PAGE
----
Sometimes meeting the needs of the “traditional” library user can come in conflict with those who need to use the library in a different way. Sleeping in the library is a topic we’ve recently discussed as a team.  Do we allow it?  What do we do if people complain about others using the library as a place to nap?  Do we feel differently about the situation if we find out there are no local shelters open during daytime hours where people can go to rest (as I discovered when I contacted community organizations to see where we could send people during the day)?

We are answering reference questions about where to get a meal and a place to sleep for the night.  We will continue to do a better job of keeping on top of the agencies that provide support so we can direct people to appropriate resources.

We offer free university lectures, concerts with symphony musicians, and a host of other programs, as I mentioned earlier, and have been told by many that they would never have been able to afford to participate in these activities if it weren’t for the library.  The ability to attend cultural activities surrounded by other people, to listen to somebody speak on a topic that interests you and have your brain stimulated, and to get to know your fellow library users – these all relate to  the social support and social environment determinants of health.  We know that adults who attend our literacy programs, the majority of who live in poverty, relish not only the learning opportunity but the social engagement that takes place during the program.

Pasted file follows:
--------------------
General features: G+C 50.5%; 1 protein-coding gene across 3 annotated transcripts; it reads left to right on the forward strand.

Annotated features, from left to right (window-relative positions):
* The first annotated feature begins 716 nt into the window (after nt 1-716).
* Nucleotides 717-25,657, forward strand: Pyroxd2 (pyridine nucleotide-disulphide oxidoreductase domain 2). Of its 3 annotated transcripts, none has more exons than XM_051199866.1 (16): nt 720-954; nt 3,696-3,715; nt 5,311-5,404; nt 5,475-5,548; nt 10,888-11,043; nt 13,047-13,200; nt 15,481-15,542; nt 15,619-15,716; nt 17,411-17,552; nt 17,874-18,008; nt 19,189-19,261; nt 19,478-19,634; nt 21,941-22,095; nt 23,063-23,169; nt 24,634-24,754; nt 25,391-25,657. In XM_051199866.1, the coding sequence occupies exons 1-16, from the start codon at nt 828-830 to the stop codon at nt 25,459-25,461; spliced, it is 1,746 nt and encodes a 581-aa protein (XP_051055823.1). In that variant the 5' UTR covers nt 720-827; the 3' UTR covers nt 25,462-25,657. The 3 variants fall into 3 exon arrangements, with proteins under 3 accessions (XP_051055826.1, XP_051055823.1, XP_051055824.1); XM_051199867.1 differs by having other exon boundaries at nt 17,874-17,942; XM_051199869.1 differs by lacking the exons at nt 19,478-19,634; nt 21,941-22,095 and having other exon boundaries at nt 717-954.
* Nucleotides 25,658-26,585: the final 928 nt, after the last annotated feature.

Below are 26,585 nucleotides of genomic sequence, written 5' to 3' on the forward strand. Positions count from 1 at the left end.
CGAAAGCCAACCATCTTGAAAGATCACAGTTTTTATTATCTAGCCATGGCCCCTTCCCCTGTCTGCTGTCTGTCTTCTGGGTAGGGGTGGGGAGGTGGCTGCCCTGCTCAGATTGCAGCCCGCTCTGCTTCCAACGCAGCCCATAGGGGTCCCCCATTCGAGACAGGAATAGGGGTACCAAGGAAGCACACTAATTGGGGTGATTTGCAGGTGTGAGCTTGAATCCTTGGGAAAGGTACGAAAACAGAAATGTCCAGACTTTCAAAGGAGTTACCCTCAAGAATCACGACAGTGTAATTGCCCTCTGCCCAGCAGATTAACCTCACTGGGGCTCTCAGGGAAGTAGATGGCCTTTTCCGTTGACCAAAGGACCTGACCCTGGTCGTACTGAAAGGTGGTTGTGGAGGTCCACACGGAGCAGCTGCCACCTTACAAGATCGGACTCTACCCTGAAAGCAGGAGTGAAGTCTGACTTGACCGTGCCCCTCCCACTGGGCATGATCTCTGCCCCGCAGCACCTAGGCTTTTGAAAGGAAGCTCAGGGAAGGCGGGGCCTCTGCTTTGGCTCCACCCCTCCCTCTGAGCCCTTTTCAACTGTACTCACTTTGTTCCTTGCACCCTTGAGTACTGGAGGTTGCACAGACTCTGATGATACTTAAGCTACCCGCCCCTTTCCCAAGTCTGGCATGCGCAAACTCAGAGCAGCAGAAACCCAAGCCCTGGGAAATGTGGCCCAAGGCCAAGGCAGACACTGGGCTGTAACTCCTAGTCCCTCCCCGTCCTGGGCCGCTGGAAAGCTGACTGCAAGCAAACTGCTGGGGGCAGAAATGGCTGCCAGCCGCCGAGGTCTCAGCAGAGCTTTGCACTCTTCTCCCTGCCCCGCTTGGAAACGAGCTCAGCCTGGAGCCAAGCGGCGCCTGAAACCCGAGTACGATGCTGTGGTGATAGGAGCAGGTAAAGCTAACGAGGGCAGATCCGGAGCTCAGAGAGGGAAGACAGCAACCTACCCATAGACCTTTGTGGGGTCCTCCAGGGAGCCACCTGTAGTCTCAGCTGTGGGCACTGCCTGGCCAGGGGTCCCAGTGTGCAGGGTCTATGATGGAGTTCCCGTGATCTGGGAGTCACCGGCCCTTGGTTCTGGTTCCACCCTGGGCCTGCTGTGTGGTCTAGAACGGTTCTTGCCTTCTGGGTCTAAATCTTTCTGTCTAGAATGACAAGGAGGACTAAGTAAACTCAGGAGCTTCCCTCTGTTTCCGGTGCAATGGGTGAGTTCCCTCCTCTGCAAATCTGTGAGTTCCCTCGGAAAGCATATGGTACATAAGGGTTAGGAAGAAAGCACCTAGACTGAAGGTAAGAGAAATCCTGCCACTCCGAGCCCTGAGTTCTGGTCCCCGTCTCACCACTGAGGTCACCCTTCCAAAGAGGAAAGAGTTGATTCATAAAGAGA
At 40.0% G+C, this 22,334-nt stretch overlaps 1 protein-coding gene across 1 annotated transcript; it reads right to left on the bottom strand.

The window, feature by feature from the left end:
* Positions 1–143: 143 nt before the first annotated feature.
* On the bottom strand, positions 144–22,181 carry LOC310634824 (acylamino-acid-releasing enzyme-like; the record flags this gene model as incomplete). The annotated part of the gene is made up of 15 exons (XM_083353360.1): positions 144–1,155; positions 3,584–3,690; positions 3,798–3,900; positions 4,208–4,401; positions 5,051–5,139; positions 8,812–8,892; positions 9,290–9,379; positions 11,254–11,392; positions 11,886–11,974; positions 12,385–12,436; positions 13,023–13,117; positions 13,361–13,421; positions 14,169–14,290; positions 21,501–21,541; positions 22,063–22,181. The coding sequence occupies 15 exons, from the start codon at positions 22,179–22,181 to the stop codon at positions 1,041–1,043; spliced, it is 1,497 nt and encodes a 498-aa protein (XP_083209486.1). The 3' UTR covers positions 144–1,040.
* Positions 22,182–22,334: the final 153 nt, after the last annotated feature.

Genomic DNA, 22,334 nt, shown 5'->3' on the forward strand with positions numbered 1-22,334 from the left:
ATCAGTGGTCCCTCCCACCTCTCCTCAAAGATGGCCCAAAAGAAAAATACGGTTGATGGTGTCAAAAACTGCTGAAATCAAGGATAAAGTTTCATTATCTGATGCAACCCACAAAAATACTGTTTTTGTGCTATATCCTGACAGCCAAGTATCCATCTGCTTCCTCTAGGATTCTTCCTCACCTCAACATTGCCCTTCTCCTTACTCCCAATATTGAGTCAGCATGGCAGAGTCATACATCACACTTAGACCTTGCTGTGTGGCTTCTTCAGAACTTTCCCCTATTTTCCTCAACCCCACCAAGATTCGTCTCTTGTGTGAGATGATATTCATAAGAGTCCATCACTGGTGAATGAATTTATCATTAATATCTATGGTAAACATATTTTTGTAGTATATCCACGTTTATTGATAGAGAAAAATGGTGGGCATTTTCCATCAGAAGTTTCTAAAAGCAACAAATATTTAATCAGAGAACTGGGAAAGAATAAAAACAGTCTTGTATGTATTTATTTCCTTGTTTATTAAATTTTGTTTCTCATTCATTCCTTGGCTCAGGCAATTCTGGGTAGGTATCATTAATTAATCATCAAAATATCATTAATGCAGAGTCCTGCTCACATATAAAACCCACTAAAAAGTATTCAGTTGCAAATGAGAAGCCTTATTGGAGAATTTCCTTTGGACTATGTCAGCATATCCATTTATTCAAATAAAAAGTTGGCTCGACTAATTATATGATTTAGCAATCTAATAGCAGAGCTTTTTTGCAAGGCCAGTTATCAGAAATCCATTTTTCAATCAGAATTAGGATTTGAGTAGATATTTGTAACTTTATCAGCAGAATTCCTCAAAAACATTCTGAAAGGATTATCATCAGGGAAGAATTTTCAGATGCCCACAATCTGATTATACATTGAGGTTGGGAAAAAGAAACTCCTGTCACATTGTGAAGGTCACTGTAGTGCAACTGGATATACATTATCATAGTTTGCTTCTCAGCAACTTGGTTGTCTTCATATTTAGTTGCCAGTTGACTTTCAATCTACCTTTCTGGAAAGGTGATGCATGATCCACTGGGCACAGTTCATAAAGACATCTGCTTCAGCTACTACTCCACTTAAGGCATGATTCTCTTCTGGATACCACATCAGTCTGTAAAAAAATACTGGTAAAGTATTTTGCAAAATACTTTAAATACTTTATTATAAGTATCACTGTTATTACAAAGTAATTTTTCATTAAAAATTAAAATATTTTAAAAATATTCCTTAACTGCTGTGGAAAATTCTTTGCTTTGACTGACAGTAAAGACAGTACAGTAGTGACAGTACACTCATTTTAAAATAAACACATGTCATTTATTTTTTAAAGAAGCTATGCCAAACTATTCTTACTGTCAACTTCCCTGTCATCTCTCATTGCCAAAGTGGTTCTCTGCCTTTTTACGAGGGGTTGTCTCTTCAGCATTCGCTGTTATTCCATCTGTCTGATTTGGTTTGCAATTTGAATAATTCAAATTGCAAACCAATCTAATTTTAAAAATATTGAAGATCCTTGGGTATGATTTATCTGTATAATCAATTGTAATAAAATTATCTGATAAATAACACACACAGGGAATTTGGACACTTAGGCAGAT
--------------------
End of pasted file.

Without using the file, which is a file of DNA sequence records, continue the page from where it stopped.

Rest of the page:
What are some of the changes you’d like to see – from a policy perspective, from a community perspective?

Removing barriers as much as possible and showing flexibility in our policies.   For example, a fairly common challenge we’ve been dealing with lately is people who have no identification, which means they cannot even get a library card.  Besides being unable to borrow, without a library card you are unable to access the library’s computers.  While the library is technically free, once you have something overdue for a length of you are prevented from borrowing until you can rectify the situation.  Our library system has made some real strides in supporting at-risk youth with a “fresh start” option when their cards have been blocked because of fines and lost material and perhaps now need to look at expanding this program.

Connecting with your community, listening to what your community needs, and being flexible enough to adapt your services to meet that needs is becoming a service philosophy for many libraries and will result in a library that is more inclusive of the community.

Being asked to write this post really made me contemplate how living in poverty often means being excluded from the social, cultural and political life of your community and the resulting links between social exclusion and health.    I don’t know if the concept of the public library playing a role in the physical and mental health of a community is discussed enough in library circles.  Let’s start more conversations!

These are just a few of my opinions and ideas. I am sure if you surveyed any of my colleagues they would have many other examples of how poverty impacts our work and ways we can better meet the needs of our communities.   What are your thoughts?